The simple answer is yes, your car can be repossessed on private property if it's out in the open. But, there are laws that protect you and your vehicle when it comes to repossession. If you're worried about your vehicle being repossessed we have some tips that can help.

Repos are a big concern these days, especially with the rising costs of vehicles due to inflation. It's common to have questions about repossession when times get tough, and here at Auto Credit Express, people are always asking questions concerning cars and repo. Below we lay out the most common questions relating to your rights in the repossession process.

5 Common Repo Questions Answered

When you miss a car payment, the lender can take action by repossessing your vehicle. With that in mind, here are five common questions about the process:

Q: Can a repo man enter a private property?

A: The repo man isn’t legally allowed to enter locked and secured private property – such as a garage – to take away your vehicle. But they can repossess your car, without a court order, if it’s sitting in your driveway, outside your home, or in any public space.

Q: Do the police assist with repossession?

A: Unless the police are called during the act of repossession, they typically aren’t involved with the repossession process. Their role is to resolve any disputes between the repo man and the owner.

Q: Will I be notified before my vehicle is repossessed?

A: Whether or not the lender has to notify you of a repossession varies by state. In most cases, when they don't have to notify you, they usually choose not to and simply move forward with the process. What they have to do is send you information after the repossession explaining the details of the sale of the car.

Q: Can your vehicle be repossessed from your driveway?

A: Yes, if it’s sitting in your driveway and no passengers are inside, they can repossess your car from your driveway.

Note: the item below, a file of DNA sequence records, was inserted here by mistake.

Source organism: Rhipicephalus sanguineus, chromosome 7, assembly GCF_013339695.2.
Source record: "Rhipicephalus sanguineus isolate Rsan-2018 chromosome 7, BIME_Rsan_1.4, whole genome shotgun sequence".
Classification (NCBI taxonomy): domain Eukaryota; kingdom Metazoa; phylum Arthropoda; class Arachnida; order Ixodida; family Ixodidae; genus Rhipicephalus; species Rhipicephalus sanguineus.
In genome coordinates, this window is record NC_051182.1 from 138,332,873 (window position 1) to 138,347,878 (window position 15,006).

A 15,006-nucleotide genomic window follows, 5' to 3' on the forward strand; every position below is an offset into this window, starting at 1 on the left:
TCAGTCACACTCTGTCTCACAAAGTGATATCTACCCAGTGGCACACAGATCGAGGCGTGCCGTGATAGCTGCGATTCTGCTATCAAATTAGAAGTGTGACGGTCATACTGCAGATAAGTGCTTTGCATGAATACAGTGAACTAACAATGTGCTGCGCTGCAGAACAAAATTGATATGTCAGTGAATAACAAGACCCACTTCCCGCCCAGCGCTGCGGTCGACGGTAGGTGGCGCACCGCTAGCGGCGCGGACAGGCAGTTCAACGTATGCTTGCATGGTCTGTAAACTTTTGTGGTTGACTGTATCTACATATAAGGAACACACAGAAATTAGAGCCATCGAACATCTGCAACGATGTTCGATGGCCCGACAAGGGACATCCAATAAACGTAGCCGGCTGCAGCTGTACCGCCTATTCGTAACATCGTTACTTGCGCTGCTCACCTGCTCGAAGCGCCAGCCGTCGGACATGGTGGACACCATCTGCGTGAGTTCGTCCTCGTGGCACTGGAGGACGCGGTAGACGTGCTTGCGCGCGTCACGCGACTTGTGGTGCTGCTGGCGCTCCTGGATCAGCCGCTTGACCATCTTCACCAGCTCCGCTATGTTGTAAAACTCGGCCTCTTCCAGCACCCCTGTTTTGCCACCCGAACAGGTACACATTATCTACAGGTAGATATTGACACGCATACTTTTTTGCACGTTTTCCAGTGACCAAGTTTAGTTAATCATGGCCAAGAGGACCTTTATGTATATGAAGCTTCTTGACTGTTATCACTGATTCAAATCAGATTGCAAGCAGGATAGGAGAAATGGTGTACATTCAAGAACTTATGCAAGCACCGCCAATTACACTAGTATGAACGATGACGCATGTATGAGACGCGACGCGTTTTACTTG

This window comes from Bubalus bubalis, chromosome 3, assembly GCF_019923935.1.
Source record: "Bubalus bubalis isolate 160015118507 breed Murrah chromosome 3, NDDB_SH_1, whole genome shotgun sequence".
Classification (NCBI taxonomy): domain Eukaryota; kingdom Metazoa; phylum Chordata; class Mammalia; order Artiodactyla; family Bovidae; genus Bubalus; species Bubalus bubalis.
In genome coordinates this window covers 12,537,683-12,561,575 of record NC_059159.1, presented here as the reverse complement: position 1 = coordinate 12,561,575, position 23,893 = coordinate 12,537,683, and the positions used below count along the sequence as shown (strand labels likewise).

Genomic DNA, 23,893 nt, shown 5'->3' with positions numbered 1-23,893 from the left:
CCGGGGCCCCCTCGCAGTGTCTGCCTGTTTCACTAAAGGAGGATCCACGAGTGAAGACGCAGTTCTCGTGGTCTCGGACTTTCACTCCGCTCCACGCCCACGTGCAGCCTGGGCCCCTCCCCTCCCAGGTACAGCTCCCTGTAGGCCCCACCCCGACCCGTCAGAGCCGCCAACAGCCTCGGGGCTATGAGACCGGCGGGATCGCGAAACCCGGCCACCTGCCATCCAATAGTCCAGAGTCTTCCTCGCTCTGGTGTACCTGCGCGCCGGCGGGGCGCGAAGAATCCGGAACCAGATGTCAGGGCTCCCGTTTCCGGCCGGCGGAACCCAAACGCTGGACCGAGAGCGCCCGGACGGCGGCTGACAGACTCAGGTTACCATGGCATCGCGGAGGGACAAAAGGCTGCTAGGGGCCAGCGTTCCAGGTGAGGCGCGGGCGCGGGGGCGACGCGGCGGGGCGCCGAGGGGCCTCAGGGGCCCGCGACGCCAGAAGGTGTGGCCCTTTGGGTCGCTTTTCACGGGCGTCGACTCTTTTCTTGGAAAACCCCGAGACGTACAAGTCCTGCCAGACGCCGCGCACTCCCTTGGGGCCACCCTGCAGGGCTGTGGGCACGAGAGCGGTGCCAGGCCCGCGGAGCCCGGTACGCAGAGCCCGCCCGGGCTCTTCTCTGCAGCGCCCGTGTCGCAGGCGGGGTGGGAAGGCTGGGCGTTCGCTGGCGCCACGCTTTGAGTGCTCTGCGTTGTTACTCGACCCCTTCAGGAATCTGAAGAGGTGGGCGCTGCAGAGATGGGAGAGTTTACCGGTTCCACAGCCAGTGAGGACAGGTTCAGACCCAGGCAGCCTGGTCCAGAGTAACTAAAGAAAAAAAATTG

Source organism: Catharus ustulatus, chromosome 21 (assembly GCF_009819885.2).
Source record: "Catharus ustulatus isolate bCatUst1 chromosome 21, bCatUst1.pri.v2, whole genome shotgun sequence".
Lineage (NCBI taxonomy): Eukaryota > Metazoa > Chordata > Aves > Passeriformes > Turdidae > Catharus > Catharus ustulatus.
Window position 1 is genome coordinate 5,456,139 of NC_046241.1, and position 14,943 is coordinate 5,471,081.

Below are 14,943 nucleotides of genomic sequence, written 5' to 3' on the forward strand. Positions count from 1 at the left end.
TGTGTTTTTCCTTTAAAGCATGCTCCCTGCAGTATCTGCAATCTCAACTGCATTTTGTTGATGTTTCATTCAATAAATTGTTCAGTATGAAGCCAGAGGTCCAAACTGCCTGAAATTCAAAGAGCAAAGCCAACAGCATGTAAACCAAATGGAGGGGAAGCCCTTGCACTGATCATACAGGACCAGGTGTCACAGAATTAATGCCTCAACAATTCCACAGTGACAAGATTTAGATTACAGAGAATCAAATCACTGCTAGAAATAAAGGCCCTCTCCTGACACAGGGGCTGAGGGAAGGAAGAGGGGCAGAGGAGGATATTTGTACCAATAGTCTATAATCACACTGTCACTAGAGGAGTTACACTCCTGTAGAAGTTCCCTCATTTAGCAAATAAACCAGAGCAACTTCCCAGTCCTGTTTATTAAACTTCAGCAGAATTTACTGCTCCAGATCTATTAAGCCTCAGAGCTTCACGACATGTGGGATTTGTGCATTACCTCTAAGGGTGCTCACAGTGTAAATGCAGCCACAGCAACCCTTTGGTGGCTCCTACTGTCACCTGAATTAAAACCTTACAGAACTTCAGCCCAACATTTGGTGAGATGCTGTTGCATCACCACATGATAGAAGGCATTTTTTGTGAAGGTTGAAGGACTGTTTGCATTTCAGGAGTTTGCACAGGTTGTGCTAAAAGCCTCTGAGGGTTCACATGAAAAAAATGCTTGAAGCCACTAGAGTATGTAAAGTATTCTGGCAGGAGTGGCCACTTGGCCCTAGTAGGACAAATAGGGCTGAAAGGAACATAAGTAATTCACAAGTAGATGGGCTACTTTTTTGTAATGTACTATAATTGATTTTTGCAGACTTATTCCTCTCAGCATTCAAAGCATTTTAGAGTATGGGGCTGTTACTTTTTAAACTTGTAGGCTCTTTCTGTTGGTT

Q: Is it illegal to hide a vehicle from repossession?

A: Yes, it’s illegal to purposely hide your car from repossession. If you routinely keep your vehicle inside your garage, it isn’t an illegal practice or considered hiding your car. The recovery team for the repossession cannot enter a locked building to get your car. If the repo man forcefully takes your car out of your locked garage, you can pursue legal action because they’ve breached the peace.

Stopping a Repo Before It Happens

It’s important you understand your rights during repossession. If you can, you should take the necessary steps to prevent a repo from happening by staying on top of your payments. If you know you're going to fall behind, or if something happens to you financially, discuss this with your lender as soon as possible. Most are more willing to work with you if you keep them in the loop. Some ways they can typically help are with a deferment, or by moving your payment due date. Talk to your lender to find out how they can help you.

If you can't stop an impending repo, it could be time to take action or find a less costly vehicle. You may be able to avoid repossession by refinancing your car, or trading in your vehicle. Refinancing is the process of replacing your current auto loan contract with a new one that has different rates and/or terms. This is a good way to lower your monthly auto loan costs and get a more affordable payment.

Trading in your car to finance something less expensive can also be a good way to avoid having to play the repossession game. If you're having trouble keeping up with your loan, and there is equity in your car, and it's worth more than you owe, you can trade it into a dealership and use the equity as a down payment on a less costly vehicle.